Warren G. Harding is the president in question in Mark St. Germain's Camping With Henry and Tom. Remember Harding? Probably not, unless you're an American-history enthusiast, and the Teapot Dome scandal rings a bell. Harding was initially, in the early 1920s, a popular president, but his administration was probably the most corrupt in American history, at least until George Dubya Bush came along. To his credit, Harding was never directly implicated in the scandals, and St. Germain depicts him as merely an amiable front man for a political machine; as Roger Owen plays him at IT, he's tender-hearted and intellectually bland. Not the sort of personality you'd expect to be able to stand up to a combative Henry Ford and cynical Thomas Edison out in the Maryland woods.
The play is based very loosely on an actual camping trip involving those three men in the summer of 1921, but the plot is largely St. Germain's invention. Ford spirits Harding and Edison away from their entourage, but strands them all when he hits a deer on a remote forest road. While the men wait to be rescued, Ford has all the more time to reveal what he's after: He wants Harding to facilitate the sale, at a rock-bottom price, of a hydroelectric facility that Ford envisions as a sort of huge private-enterprise version of what a decade later would become the Tennessee Valley Authority.
Ford will stop at nothing to get what he wants, and that includes blackmailing Harding, whose personal life has not exactly been impeccable. Meanwhile, Edison, who has no great love for either man (or, apparently, just about anybody), sits by and insists that his companions "think of me as Switzerland--cold and neutral."
For the most part, the underwritten Edison (amusingly, crustily played by Roberto Guajardo) is there merely to provide wisecracks that lighten the escalating conflict between Ford and Harding. As Ford, James Blair modulates his character's development with skill, beginning with outward affability and only gradually revealing what a nasty specimen he is. Owen elicits great sympathy for Harding, essentially a nonentity who almost offhandedly displays some nobility of character.
Nearly 90 years after the time of the play, we know that Ford would not get what he wanted, and within two years, Harding would be dead of natural causes. The interest here is not waiting to see what happens in the end, but watching what happens along the way, and enjoying how these men interact. Under the neat direction of Betsy Kruse Craig, and enhanced by the evocative but compact set design by Tom Benson and subtle sound by Gail Fitzhugh, Camping With Henry and Tom is an easy hike into the wilderness of men's souls.
But what of women's souls? Specifically, that belonging to Medea, the king's daughter who betrayed her family so her lover, Jason, could make off with the king's golden fleece? Turns out that once she is in Argos and has borne Jason two sons, Medea is the one who gets fleeced.
Jason, as politically ambitious as Henry Ford in Camping, is abandoning Medea to marry a Corinthian princess and move up in the world. Because Medea is the granddaughter of Helios, the sun god, she has certain powers that make men wiser than Jason hesitate to cross her, and Jason's future father-in-law, King Kreon, tries to banish her before she can strike back. Nevertheless, Medea manages to exact a terrible revenge.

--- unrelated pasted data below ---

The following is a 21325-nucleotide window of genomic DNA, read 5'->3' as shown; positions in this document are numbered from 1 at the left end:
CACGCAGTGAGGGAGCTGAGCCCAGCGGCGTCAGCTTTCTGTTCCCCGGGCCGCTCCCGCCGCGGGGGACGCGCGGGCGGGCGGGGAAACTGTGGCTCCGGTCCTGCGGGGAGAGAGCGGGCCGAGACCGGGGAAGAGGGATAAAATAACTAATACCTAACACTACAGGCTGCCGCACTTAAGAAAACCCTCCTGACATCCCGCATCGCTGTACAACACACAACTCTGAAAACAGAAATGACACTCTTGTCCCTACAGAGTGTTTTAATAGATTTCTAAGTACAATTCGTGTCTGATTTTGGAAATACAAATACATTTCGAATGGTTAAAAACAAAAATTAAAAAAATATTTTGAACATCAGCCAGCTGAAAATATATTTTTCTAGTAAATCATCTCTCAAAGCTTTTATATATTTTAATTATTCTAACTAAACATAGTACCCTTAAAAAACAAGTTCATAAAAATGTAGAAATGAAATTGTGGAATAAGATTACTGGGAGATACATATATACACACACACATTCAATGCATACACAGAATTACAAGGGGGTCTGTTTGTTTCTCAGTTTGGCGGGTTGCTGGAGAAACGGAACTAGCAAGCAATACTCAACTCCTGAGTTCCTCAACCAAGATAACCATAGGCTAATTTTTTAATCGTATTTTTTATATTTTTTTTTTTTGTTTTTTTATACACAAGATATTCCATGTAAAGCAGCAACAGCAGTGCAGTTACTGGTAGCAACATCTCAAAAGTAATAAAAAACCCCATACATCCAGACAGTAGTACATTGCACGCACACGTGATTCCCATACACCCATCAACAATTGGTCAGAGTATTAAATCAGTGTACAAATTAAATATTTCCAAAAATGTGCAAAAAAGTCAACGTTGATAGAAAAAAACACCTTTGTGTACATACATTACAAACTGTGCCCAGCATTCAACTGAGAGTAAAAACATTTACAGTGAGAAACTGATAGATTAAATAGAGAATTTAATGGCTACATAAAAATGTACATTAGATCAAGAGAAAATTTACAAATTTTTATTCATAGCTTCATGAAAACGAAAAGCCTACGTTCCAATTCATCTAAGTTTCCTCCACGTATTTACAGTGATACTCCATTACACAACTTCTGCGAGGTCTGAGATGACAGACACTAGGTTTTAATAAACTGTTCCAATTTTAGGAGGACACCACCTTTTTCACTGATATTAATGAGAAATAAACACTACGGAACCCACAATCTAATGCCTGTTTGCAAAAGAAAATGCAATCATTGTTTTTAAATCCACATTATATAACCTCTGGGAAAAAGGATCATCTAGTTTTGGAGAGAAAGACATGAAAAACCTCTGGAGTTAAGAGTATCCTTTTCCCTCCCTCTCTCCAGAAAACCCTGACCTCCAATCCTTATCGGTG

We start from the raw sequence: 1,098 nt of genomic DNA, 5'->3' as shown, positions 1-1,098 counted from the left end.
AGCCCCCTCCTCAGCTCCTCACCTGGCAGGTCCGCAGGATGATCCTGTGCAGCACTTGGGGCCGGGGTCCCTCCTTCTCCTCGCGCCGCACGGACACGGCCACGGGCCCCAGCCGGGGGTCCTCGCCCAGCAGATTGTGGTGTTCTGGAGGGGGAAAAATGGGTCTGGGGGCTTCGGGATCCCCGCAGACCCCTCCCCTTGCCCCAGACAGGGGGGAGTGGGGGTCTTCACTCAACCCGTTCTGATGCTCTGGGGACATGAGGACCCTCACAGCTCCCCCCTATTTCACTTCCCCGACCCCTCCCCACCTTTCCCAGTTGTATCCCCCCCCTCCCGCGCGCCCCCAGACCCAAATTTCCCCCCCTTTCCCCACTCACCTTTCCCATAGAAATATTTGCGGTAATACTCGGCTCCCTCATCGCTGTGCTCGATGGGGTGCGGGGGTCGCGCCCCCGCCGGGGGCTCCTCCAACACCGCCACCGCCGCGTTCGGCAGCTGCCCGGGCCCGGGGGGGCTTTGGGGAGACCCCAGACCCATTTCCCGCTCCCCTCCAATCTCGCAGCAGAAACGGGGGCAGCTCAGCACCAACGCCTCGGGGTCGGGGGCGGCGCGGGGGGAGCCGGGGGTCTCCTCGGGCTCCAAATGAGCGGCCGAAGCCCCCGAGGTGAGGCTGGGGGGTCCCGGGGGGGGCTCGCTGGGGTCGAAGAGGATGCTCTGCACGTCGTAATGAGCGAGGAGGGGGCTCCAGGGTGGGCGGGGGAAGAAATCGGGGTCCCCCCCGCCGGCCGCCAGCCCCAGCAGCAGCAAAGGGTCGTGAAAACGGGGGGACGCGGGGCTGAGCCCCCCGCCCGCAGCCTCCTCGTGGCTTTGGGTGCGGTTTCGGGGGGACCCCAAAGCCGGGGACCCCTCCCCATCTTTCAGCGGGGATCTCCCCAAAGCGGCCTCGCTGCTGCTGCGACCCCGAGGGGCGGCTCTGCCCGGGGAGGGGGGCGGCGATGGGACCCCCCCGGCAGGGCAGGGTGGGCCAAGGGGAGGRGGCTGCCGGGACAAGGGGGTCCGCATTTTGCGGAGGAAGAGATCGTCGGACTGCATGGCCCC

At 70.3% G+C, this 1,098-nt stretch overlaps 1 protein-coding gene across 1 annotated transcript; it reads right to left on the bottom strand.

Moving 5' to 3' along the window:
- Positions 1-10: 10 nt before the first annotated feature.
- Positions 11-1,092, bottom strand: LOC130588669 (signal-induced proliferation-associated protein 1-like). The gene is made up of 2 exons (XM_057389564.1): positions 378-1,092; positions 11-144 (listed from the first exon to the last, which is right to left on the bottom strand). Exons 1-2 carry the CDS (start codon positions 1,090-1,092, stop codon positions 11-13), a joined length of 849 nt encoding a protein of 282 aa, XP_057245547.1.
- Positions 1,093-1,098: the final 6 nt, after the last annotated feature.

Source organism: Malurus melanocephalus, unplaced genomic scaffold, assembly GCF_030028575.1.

Euripides' Medea, in a fluid, colloquial translation by Kenneth McLeish and Frederic Raphael, is onstage via Arizona Repertory Theatre. It's a student production directed with steadiness and grace by faculty member Brent Gibbs, but overall, it's an uneven effort redeemed by four strong young actors.
In the title role, Amy Shuttleworth begins at an elevated pitch of rage and despair, and has little room to rise above that. Yet her sustained anguish and fury is admirably believable, entirely free of artificiality, and her stage presence is magnetic. As Jason, Jeremy Selim is not just some selfish scumbag, but a man who has convinced himself that he's doing something principled in everyone's best interests.
The play's opening minutes belong to Celia Madeoy as Medea's nurse; she delivers her expository material with natural cadences and well-channeled disgust and anger. Late in the play, Javan Nelson makes a vivid appearance as a servant bringing bad news.
Some of the other acting, though, is far less evocative; in particular, the actors playing the two kings (one antagonistic, the other friendly) lack authority, and members of the chorus of women are uneven in their line delivery. At least as a physical presence, they bring naturalism to what can seem to be more an act of ritual than a work of theater; the characters interact face-to-face, as a 21st-century audience expects them to, instead of merely delivering speeches from behind masks.
And therein lies a bit of a problem: As much as Euripides' emotional themes may continue to resonate more than 2,000 years later, Greek drama, as it was practiced in his lifetime, was alien to our contemporary aesthetic experience. Perhaps to bring the characters closer to us, director Gibbs has set the action in a Greek village in the 1930s. This might make sense in, say, Antigone, where the authority figures can easily be rendered as jackbooted fascists, but it doesn't do much for Medea; transformed to fisher folk, these larger-than-life characters are seriously diminished, and all their talk of Greek gods makes little sense.
Still, Breanna Riley's scenic design, Zachary Ciaburri's lights and Patrick Holt's costumes are all professional-grade, and reinforce this depiction of a scorned woman's hellish fury.